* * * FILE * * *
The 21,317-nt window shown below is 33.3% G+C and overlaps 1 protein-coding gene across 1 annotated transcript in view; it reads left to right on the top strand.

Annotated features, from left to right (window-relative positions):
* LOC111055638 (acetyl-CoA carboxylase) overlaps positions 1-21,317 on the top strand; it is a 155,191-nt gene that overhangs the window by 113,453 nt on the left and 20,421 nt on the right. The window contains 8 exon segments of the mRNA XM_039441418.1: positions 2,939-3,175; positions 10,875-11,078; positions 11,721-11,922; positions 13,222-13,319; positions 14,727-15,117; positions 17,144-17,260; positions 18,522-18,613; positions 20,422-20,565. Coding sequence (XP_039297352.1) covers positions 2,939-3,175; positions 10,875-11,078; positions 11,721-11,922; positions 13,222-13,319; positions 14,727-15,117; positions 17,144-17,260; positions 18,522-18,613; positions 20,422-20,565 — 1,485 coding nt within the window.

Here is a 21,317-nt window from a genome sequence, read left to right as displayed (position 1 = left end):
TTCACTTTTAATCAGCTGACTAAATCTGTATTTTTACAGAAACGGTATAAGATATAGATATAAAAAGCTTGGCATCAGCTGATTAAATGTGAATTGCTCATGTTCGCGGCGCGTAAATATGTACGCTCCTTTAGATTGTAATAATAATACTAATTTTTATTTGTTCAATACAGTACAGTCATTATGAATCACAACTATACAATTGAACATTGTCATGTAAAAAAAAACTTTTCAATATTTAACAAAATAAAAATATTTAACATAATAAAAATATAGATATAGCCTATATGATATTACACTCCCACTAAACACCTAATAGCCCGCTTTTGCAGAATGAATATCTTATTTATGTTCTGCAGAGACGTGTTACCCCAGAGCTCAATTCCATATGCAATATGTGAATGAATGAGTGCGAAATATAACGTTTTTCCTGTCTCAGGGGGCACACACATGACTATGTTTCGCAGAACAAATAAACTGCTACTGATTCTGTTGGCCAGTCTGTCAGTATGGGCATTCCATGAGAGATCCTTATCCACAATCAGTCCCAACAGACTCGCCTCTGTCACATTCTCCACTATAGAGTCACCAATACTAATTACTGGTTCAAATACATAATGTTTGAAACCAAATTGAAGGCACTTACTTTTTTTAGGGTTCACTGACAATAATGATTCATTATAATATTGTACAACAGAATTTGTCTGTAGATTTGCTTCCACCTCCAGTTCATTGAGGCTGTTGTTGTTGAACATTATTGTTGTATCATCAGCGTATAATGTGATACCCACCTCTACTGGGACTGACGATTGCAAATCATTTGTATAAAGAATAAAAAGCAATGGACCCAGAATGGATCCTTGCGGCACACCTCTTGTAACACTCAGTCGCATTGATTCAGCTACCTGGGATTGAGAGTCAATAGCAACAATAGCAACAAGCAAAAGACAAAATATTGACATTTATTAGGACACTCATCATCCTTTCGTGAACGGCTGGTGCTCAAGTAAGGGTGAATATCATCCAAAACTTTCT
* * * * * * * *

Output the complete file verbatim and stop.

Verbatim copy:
The 21,317-nt window shown below is 33.3% G+C and overlaps 1 protein-coding gene across 1 annotated transcript in view; it reads left to right on the top strand.

Annotated features, from left to right (window-relative positions):
* LOC111055638 (acetyl-CoA carboxylase) overlaps positions 1-21,317 on the top strand; it is a 155,191-nt gene that overhangs the window by 113,453 nt on the left and 20,421 nt on the right. The window contains 8 exon segments of the mRNA XM_039441418.1: positions 2,939-3,175; positions 10,875-11,078; positions 11,721-11,922; positions 13,222-13,319; positions 14,727-15,117; positions 17,144-17,260; positions 18,522-18,613; positions 20,422-20,565. Coding sequence (XP_039297352.1) covers positions 2,939-3,175; positions 10,875-11,078; positions 11,721-11,922; positions 13,222-13,319; positions 14,727-15,117; positions 17,144-17,260; positions 18,522-18,613; positions 20,422-20,565 — 1,485 coding nt within the window.

Here is a 21,317-nt window from a genome sequence, read left to right as displayed (position 1 = left end):
TTCACTTTTAATCAGCTGACTAAATCTGTATTTTTACAGAAACGGTATAAGATATAGATATAAAAAGCTTGGCATCAGCTGATTAAATGTGAATTGCTCATGTTCGCGGCGCGTAAATATGTACGCTCCTTTAGATTGTAATAATAATACTAATTTTTATTTGTTCAATACAGTACAGTCATTATGAATCACAACTATACAATTGAACATTGTCATGTAAAAAAAAACTTTTCAATATTTAACAAAATAAAAATATTTAACATAATAAAAATATAGATATAGCCTATATGATATTACACTCCCACTAAACACCTAATAGCCCGCTTTTGCAGAATGAATATCTTATTTATGTTCTGCAGAGACGTGTTACCCCAGAGCTCAATTCCATATGCAATATGTGAATGAATGAGTGCGAAATATAACGTTTTTCCTGTCTCAGGGGGCACACACATGACTATGTTTCGCAGAACAAATAAACTGCTACTGATTCTGTTGGCCAGTCTGTCAGTATGGGCATTCCATGAGAGATCCTTATCCACAATCAGTCCCAACAGACTCGCCTCTGTCACATTCTCCACTATAGAGTCACCAATACTAATTACTGGTTCAAATACATAATGTTTGAAACCAAATTGAAGGCACTTACTTTTTTTAGGGTTCACTGACAATAATGATTCATTATAATATTGTACAACAGAATTTGTCTGTAGATTTGCTTCCACCTCCAGTTCATTGAGGCTGTTGTTGTTGAACATTATTGTTGTATCATCAGCGTATAATGTGATACCCACCTCTACTGGGACTGACGATTGCAAATCATTTGTATAAAGAATAAAAAGCAATGGACCCAGAATGGATCCTTGCGGCACACCTCTTGTAACACTCAGTCGCATTGATTCAGCTACCTGGGATTGAGAGTCAATAGCAACAATAGCAACAAGCAAAAGACAAAATATTGACATTTATTAGGACACTCATCATCCTTTCGTGAACGGCTGGTGCTCAAGTAAGGGTGAATATCATCCAAAACTTTCT